Sun has been pushing Java as a server-side solution for several years now, and J2EE (Java 2, Enterprise Edition) is the umbrella for a variety of technologies that are meant to help developers create such solutions. Servlets are classes that execute code on a server; JavaServer Pages (JSPs) are Java/HTML templates that are compiled into servlets on the fly. JDBC allows you to access the database, and Enterprise JavaBeans provide you with transactions and automatic relational-to-object mapping. Entering the world of Java requires learning a huge number of acronyms and technologies, as well as learning the various versions for different standards.
I've been working with Java at various times since it was first released, and on nearly every occasion, I find myself wanting to get excited about it but being unable to do so. Java isn't bad, per se, and the different technologies it brings to the table are all rather impressive. Servlets are easy to write; JSPs (and especially the custom tags you can create for JSPs) are a mature and impressive templating system, and JDBC provides everything you would ever want in a database interface. And although EJB is undoubtedly overkill for most projects, it is extremely useful for the big enterprise development groups that Sun is targeting. In addition, multiple implementations, including fine open-source application servers and tools, are impressive and encouraging.
Indeed, Java seems to be the “big company” of the web development world. It gets things done reliably; it has an enormous array of talent at its disposal and follows a huge number of standards; oodles of development tools are available, and a lot of people are using Java. But the overhead associated with Java projects is too large for my liking. Simply learning which version of which standard goes with which version of which Jakarta subproject can take a fairly long time. Just as it's typically more fun to work at a small company than a large one, I find it more interesting to program in Perl or Python than in Java.
Moreover, J2EE suffers from problems similar to those I described with mod_perl and Mason, namely the fact that it's purely infrastructure, without any attention paid to built-in applications. Developers can create amazing things but must reinvent the wheel for each project.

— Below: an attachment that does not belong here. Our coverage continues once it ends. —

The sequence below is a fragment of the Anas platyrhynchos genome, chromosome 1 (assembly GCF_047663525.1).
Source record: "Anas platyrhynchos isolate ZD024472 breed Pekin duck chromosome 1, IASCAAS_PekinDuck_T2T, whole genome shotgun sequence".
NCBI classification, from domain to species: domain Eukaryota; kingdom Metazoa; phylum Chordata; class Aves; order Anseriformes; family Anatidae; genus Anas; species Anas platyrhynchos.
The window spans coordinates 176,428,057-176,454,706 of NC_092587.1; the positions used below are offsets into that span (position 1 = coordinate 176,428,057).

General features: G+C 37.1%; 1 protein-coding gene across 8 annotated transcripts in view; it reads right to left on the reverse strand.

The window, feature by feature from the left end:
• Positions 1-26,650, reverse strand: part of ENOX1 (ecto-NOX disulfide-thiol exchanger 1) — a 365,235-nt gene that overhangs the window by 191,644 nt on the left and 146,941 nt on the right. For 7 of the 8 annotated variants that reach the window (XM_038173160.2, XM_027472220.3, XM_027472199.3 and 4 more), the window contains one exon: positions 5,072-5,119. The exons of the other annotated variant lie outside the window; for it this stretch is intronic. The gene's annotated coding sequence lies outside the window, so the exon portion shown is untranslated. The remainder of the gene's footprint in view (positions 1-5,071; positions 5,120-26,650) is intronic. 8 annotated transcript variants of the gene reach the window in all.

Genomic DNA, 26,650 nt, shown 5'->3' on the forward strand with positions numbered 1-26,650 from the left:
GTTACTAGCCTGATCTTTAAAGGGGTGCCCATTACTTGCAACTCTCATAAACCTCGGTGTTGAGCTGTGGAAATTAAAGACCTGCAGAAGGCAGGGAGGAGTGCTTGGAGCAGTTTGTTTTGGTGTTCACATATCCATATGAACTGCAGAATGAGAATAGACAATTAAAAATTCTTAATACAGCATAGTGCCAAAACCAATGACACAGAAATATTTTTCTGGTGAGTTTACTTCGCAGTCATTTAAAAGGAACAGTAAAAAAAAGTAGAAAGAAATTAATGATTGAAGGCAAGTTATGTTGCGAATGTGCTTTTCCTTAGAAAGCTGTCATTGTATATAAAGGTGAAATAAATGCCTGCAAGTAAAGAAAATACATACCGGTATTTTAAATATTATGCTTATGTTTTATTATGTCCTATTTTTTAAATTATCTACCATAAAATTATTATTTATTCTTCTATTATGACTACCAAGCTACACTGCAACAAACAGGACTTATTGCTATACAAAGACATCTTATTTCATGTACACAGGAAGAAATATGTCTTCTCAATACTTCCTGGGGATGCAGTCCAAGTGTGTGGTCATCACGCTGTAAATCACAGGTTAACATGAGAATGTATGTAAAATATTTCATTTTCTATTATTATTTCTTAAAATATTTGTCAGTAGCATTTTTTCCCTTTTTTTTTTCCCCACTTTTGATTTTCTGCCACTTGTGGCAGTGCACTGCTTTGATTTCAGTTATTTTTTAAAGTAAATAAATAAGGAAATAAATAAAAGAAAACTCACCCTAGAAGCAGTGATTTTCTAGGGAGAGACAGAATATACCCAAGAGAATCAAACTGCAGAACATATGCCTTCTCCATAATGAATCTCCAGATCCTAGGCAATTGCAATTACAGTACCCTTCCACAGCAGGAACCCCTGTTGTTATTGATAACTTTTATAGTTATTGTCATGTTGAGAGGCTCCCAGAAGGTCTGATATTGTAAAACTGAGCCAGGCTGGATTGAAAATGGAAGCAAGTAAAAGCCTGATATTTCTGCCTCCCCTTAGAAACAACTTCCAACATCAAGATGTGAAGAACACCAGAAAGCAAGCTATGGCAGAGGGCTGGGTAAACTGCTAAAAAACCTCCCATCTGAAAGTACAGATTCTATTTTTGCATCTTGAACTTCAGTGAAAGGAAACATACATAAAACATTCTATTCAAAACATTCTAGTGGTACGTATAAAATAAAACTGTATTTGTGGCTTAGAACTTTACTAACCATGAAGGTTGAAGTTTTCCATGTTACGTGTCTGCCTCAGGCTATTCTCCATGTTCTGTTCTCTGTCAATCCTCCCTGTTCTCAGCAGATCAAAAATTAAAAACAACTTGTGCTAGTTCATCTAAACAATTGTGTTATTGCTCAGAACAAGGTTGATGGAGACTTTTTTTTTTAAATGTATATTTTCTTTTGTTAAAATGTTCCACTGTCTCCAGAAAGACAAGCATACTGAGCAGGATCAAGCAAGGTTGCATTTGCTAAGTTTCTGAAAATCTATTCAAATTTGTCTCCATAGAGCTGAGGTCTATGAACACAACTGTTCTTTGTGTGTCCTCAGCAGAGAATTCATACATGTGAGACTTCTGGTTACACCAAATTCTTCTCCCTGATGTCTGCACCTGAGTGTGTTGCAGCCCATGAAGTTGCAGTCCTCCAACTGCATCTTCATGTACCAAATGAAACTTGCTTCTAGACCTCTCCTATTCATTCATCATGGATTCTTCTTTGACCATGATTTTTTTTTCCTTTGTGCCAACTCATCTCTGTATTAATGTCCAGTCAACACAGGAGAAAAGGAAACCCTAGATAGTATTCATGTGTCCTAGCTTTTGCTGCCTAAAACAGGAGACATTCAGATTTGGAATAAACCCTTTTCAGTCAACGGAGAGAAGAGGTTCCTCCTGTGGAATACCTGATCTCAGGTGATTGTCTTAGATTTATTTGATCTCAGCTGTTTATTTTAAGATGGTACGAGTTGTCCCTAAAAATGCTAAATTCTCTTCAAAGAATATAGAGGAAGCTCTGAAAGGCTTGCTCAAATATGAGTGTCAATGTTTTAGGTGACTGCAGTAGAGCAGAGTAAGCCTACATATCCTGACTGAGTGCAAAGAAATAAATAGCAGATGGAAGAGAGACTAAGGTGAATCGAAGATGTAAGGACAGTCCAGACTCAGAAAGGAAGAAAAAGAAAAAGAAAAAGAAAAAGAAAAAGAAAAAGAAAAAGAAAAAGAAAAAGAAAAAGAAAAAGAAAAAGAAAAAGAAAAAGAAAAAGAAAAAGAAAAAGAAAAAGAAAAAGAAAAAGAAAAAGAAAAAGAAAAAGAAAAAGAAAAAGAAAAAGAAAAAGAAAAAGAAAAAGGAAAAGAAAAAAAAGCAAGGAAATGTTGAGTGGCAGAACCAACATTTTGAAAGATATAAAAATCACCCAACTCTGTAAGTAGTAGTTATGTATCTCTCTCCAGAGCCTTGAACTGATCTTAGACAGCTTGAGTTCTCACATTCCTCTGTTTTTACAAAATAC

Perhaps my favorite part of the Java world is the attention to maintainable and reliable software. A fair number of testing and development tools, such as Ant, Cactus, JUnit and log4j make it possible (and even relatively straightforward) for programmers to create and manage comprehensive testing of software before it is released.
So, is Java a good choice for web development? I would argue that the larger your project, the more seriously you should consider Java. But for the typical basic web application that small shops work on, the overhead associated with development is too great to ignore.
Zope is clear proof that open-source software does more than imitate its proprietary competition. Zope combines an object database with a multiprotocol server, hooking them together with a rich set of objects and a slick web-based management interface. Zope is innovative, clever, a pleasure to work with and one of the rare open-source projects designed with end users, not just hackers, in mind. Graphic designers love to hear that they can revert to any previous version of a document by using the undo feature in the web-based management interface.
Zope has a number of programming interfaces, each of which trades off simplicity for power. You can create simple DTML templates and Python scripts, use the fascinating ZPT templates that completely separate programs from the display logic, or you can go all the way and create a new Zope product. Zope products are where the real power is, and because each product is a class, you can create multiple instances of your product at different URLs. Because objects inherit via the URL hierarchy (acquisition) in addition to their native object hierarchy, the permissions, behavior or look and feel of a product instance can vary according to its URL.
So far, it sounds like Zope is the best thing that happened to the Web since HTTP. And indeed, the growing number of Zope hackers means a large number of products are available for free download, as well as a growing number of commercial products that use Zope as their underlying infrastructure.
However, Zope has a few problems, the first and biggest one being that the learning curve can be rather steep. Even if you're an experienced web developer, Zope requires that you re-learn nearly all of the concepts from scratch, changing almost all of the habits you've acquired over the years. This isn't necessarily a bad thing, as Zope implements it so well, but it can be a surprise and a reason to be wary, simply because using Zope inevitably will slow things down during the initial startup period.
The other issue I have with Zope is its object database. Object databases historically have had a lot of problems, and ZODB appears to be bucking that trend nicely. At the same time, relational databases are still pretty standard, and people expect (and often need) to work with them. In theory, this isn't a problem. Zope's built-in ZSQL methods allow you to do fascinating things with relational database queries without thinking very hard. The problem then is that your data is split across two different locations: ZODB and your relational database. I like to keep all of my data in one central location, which means this split can frustrate me somewhat.